In the auto industry, as in so many other areas, Africa is something of a forgotten continent. Without the new roads and emerging middle class of a China, the most underdeveloped part of the developing world tends to fly under the radar: for example, until I read a Financial Times piece on an airplane, I had no idea that South Africa’s auto industry was booming. And now, here’s another story that isn’t getting much play in the mainstream of the auto world: Mobius, a Mombasa, Kenya-based firm has built a prototype vehicle that it hopes will be the Model T of Africa, providing robust, low-cost transportation to a continent that is not taken seriously as a market by the global car business.
Based on a monocoque of 1.5 to two-inch steel tubes, an integrated roll cage and a motor one-liter Toyota engine mounted directly to the chassis, the Mobius Prototype One is designed to be a low-cost transportation solution for Africa’s rough roads and unpredictable weather. The body is made of aluminum, with glass and canvas making up the weather protection. The design was intended to have the key qualities of an SUV, while costing no more than the three-wheeled “tuk-tuk”-style rickshaws… about $5,000 US. The design is not final: Mobius is looking for designers to style its second and third prototypes, with an eye to starting production in 2012.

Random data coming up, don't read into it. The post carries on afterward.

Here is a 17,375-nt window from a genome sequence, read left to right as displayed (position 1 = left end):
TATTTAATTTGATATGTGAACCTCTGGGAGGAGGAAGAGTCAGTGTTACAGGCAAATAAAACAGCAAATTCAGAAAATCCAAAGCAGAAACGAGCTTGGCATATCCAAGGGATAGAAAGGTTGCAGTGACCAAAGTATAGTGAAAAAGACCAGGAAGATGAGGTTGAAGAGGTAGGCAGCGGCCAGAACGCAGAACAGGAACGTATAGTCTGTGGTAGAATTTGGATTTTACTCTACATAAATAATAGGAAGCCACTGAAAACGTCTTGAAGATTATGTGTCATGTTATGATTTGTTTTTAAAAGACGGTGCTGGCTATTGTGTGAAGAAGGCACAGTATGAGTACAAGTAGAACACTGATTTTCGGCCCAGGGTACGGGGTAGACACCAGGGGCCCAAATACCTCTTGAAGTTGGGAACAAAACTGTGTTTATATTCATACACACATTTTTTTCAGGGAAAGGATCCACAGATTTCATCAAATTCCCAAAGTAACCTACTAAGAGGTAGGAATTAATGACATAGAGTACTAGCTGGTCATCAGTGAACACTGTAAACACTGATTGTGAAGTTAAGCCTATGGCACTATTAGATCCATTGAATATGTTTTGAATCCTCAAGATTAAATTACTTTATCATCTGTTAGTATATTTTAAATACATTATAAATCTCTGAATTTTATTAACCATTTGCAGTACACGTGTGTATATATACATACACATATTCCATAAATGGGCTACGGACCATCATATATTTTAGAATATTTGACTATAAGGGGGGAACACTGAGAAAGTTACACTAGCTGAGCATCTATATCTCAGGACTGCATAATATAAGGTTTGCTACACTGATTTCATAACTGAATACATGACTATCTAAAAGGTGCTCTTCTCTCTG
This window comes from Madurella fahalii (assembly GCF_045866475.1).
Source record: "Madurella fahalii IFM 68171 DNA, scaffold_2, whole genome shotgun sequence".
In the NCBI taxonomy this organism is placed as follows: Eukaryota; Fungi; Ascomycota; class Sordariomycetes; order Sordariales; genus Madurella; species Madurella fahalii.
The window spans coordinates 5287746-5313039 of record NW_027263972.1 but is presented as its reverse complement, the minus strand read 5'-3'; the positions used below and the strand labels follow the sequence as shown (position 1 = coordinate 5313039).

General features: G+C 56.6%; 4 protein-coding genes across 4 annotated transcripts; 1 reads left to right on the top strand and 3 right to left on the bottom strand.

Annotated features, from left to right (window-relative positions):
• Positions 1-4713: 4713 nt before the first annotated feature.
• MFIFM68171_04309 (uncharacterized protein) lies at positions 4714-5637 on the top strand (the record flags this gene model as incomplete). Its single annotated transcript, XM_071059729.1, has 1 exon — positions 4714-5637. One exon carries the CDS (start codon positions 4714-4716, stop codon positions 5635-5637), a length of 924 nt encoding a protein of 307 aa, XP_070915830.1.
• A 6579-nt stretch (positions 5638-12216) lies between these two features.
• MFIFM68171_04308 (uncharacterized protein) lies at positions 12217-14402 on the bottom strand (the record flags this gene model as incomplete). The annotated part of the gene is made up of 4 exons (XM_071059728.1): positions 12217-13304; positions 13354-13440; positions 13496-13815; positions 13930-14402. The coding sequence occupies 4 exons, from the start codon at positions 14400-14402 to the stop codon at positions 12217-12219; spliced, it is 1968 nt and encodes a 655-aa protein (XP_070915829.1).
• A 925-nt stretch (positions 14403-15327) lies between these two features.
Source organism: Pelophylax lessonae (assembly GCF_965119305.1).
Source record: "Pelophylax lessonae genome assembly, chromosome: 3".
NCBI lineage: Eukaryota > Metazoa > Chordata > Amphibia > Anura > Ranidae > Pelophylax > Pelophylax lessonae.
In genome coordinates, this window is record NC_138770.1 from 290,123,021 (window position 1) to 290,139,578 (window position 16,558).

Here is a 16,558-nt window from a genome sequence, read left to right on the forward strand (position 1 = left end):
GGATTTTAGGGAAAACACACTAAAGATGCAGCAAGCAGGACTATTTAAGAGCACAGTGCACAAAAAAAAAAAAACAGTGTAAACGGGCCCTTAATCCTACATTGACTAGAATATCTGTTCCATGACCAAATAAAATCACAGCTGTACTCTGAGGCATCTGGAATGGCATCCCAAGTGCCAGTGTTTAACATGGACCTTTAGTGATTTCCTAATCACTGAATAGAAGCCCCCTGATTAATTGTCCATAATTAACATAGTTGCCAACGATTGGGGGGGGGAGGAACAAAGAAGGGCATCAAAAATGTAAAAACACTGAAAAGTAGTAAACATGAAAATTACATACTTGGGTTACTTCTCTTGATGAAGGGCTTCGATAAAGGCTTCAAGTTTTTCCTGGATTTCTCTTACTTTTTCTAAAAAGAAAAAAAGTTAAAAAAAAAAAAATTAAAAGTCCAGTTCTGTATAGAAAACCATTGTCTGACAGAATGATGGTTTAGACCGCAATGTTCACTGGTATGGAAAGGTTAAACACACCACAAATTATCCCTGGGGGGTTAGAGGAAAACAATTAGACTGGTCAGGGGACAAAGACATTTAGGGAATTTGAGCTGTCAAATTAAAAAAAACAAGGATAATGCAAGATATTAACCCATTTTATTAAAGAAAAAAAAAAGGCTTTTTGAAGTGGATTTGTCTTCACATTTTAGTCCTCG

But even if the rough-and-ready look is retained, Mobius emphasizes rugged practicality over tantalizing consumers with a gotta-have-it look. After all, Mobius doesn’t just see itself as a car company, but an agent of change in Africa. They see their SUV-cum-Dirt Buggy-cum-Rickshaw as a tool of mobility for Africa’s poor, as well as a method for transporting people, goods, humanitarian supplies and fresh water to remote parts of the continent. Like the Model T, the Mobius One faces numerous challenges, but it also reconnects the industry to its most noble cause: providing practical, affordable mobility to the world’s poor. Here’s hoping they get the funding to at least attempt to realize this latter-day Fordian dream. [via Autobild]